Exxon Mobil Corp. can't be trusted to keep its latest promise to develop a huge North Slope oil and gas field that's lain dormant since its discovery decades ago, a top state official decided Tuesday.
The decision denying Exxon's proposed development plan means the fate of Point Thomson - which figures prominently in plans for a proposed natural gas pipeline - remains bound up in state court.
Exxon Mobil, the top leaseholder in the 106,201-acre field, in February offered the state a $1.3 billion drilling plan in hopes of halting the state's legal effort to break up the field and possibly lease the acreage to other companies.
Exxon managers touted the plan as an "unconditional commitment" to start producing from the field.
But in a 78-page decision issued Tuesday, state Natural Resources Commissioner Tom Irwin sternly rejected Exxon's development plan - its 23rd over the years - saying the company and other leaseholders repeatedly broke past commitments and have engaged in "a constant shell game" for more than two decades.
Irwin, who presided over a court-ordered hearing on the plan in March, questioned the credibility of oil company executives who testified and concluded that allowing the companies "another opportunity to delay development of this valuable state resource is too risky."
Exxon and other Point Thomson leaseholders have 20 days to ask Irwin to reconsider. Then the matter moves back into state Superior Court.
Exxon spokesmen asserted Irwin's decision essentially locks the company's drilling rig out of the field, where Exxon vowed to start work on up to five wells and employ 200 people this winter.
"We're surprised and extremely disappointed," Exxon said in a written statement. "We plan to appeal this action and will pursue all alternatives to protect our rights to develop these resources."
Exxon added that it believe Irwin "has no legal basis" to break up the field's leases and that doing so will lead to years more conflict in court.
Steve Rinehart, a spokesman for BP, the second-largest Point Thomson leaseholder, said his company also was disappointed and that Irwin's decision could delay a natural gas pipeline.
Point Thomson is located on the Beaufort Sea coast next to the Arctic National Wildlife Refuge, about 60 miles east of the giant Prudhoe Bay oil field.
It holds an estimated 8 trillion cubic feet of natural gas - about a quarter of the Slope's known 35 trillion cubic feet. It also holds several hundred million barrels of crude oil and a liquid form of natural gas known as condensate.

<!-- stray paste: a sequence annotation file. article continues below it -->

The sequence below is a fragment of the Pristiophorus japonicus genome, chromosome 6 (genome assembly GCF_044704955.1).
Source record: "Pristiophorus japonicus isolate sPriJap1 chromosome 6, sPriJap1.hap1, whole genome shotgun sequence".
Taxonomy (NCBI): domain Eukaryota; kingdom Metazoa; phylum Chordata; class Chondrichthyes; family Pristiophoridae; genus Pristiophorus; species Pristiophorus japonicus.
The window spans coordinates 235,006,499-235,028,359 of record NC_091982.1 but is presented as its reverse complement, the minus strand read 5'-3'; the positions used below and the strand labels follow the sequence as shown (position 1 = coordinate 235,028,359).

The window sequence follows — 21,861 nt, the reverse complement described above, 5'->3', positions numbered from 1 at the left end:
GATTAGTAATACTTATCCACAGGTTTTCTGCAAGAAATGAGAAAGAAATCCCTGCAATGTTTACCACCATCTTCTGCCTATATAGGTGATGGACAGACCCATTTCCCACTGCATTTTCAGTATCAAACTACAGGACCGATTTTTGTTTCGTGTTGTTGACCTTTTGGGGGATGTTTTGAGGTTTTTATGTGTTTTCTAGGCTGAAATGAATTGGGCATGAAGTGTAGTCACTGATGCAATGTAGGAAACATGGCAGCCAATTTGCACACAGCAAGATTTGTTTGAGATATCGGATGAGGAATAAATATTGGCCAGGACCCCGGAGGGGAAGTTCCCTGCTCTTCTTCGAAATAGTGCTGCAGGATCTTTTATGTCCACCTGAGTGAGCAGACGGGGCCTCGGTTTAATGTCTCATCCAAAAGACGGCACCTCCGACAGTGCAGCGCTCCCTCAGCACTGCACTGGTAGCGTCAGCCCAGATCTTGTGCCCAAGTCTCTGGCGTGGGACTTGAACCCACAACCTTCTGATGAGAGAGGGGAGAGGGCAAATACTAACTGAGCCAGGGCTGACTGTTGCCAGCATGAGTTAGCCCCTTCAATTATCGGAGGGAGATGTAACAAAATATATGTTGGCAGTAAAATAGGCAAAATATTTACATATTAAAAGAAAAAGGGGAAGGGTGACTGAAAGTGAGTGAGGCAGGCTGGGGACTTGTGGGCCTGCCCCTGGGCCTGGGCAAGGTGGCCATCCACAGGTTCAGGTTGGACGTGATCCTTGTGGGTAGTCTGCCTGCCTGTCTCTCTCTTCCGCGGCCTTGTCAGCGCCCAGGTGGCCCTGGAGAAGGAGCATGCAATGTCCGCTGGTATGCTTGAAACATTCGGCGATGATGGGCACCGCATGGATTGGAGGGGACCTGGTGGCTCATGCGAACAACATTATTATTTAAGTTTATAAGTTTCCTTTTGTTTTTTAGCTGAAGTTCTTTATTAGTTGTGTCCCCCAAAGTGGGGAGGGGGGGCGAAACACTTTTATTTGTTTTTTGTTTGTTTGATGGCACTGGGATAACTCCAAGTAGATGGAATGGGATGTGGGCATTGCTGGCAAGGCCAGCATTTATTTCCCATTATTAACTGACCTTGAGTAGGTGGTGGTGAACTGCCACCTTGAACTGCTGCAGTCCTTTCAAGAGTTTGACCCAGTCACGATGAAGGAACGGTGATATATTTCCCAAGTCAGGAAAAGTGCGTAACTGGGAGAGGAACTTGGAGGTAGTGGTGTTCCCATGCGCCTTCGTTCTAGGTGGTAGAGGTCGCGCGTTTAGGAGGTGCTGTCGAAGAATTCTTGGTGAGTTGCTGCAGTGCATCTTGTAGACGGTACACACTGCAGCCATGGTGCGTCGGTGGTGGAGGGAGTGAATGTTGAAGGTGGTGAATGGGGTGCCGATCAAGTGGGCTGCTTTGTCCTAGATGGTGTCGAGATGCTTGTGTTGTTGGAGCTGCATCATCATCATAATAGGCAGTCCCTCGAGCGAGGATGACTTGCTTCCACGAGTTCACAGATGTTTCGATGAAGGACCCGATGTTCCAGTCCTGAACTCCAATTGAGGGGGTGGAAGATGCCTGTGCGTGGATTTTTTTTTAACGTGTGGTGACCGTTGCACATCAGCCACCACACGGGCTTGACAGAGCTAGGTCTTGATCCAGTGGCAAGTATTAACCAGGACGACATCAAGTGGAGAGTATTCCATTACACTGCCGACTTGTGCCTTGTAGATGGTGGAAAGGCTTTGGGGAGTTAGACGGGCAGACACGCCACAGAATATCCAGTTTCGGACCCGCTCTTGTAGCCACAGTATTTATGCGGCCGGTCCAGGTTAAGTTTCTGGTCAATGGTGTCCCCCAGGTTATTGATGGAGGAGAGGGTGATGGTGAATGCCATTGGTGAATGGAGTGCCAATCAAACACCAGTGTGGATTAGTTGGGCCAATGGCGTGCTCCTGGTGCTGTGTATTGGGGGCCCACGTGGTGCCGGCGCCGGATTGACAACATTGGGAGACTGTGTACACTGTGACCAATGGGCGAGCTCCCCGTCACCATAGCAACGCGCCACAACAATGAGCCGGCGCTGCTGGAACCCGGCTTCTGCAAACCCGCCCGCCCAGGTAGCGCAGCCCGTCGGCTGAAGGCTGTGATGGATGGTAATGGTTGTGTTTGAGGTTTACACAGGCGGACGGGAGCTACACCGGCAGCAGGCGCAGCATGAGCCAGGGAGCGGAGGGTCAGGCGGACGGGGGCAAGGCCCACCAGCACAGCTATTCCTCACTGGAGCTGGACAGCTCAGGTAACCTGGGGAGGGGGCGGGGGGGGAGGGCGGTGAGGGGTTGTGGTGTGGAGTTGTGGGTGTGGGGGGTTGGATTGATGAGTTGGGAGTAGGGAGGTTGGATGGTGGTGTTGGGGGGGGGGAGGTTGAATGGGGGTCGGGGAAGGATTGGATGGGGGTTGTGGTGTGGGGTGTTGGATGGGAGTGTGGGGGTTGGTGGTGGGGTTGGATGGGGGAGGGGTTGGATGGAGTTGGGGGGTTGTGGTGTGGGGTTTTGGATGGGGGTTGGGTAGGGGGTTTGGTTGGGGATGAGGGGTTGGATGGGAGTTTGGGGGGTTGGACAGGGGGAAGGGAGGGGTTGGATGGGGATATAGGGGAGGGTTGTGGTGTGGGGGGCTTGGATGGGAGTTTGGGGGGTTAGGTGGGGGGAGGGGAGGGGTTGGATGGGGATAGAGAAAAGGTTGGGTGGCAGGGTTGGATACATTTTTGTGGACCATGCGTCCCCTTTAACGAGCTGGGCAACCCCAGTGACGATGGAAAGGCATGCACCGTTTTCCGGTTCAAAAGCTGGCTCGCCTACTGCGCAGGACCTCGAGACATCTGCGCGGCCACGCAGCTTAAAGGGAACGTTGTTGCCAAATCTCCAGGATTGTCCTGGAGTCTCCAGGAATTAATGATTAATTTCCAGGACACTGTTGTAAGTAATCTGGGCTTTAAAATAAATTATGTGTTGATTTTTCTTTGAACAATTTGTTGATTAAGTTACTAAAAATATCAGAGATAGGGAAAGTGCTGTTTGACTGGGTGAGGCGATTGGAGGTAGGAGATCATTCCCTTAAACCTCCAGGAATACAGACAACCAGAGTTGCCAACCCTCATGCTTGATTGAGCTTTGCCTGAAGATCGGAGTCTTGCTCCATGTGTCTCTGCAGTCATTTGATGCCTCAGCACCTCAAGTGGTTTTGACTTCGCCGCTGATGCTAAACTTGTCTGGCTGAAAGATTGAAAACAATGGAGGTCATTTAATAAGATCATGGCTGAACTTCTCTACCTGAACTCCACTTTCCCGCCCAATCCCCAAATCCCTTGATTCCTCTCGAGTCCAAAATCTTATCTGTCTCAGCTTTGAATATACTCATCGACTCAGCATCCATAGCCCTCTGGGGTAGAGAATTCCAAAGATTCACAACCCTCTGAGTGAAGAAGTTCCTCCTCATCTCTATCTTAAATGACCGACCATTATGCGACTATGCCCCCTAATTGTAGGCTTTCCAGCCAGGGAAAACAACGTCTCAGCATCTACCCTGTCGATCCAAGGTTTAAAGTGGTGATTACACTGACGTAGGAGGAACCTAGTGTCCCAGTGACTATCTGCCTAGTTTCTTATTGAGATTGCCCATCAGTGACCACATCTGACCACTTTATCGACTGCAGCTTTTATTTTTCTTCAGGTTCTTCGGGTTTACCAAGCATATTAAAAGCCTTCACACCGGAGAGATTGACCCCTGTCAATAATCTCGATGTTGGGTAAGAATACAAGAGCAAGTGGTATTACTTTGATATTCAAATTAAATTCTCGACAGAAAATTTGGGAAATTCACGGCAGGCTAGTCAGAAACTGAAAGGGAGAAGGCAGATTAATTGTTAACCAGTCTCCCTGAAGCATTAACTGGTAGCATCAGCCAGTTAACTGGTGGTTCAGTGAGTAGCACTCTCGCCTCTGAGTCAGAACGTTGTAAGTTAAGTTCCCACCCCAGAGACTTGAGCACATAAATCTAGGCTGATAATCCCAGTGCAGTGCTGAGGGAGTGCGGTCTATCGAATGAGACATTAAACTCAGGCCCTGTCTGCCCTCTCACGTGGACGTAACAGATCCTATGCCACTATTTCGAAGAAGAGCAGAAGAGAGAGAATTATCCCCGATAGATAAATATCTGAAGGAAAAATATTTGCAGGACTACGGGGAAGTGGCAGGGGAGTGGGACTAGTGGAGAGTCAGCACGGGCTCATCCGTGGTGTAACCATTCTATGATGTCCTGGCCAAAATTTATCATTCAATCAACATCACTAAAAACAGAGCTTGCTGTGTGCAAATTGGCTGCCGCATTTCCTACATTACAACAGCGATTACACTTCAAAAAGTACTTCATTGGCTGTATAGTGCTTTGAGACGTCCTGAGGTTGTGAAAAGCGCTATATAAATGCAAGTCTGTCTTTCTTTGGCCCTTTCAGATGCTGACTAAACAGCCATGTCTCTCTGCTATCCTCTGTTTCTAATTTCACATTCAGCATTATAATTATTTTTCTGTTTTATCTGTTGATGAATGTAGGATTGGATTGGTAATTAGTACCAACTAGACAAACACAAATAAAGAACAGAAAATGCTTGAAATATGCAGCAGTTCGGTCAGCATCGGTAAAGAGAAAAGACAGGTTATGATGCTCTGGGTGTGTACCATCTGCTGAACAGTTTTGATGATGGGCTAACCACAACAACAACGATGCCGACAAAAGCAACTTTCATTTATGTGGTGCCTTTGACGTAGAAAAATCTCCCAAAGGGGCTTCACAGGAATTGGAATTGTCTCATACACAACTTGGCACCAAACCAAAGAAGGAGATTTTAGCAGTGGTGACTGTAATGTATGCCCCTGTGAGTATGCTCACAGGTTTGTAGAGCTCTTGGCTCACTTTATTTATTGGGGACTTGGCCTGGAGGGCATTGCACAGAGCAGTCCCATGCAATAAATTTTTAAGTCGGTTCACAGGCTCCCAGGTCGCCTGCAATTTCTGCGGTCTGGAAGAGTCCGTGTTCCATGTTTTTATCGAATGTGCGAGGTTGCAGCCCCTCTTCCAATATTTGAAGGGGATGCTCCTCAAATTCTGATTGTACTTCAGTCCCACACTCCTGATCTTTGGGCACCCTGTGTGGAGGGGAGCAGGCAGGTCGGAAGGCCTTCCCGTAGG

Development of the field would mean huge tax and royalty revenue for the state.
Exxon drilling led to discovery of Point Thomson's huge gas and oil reserves in 1977. But the company hasn't developed the field because of the lack of a gas pipeline and the field's extreme subsurface pressure, which would require tougher, costlier wells to subdue, Exxon managers say.
Irwin, in his decision, said Exxon and other leaseholders have looked to "warehouse" Point Thomson while concentrating on projects elsewhere in the world.
Because of its rich natural gas reserves, Point Thomson is considered a vital piece of any pipeline plan to ship gas to the Lower 48 or abroad.
Two pipeline proposals are now on the table - one from Calgary-based TransCanada Corp. and another from a partnership of Conoco Phillips and BP.
Exxon, which isn't part of either pipeline proposal, told the state when it submitted its latest development plan in February that it would pledge its share of Point Thomson gas to a pipeline project so long as it received terms as good as those of other companies with gas to ship.
But Exxon's plan didn't impress Irwin.
He said its $1.3 billion proposal to produce 10,000 barrels of gas condensate - a small amount in the context of total North Slope production now averaging 750,000 barrels a day - was a "modest" step to exploit a hugely valuable field.
Anyway, Irwin wrote, Exxon and other Point Thomson leaseholders can't be trusted to keep their word. He noted, for example, that the latest plan of development has a loophole giving Exxon an out based on "permitting delays."
"Approval of this plan merely serves as an invitation for Exxon Mobil to abandon this project under the guise of permitting delays or denials," Irwin wrote.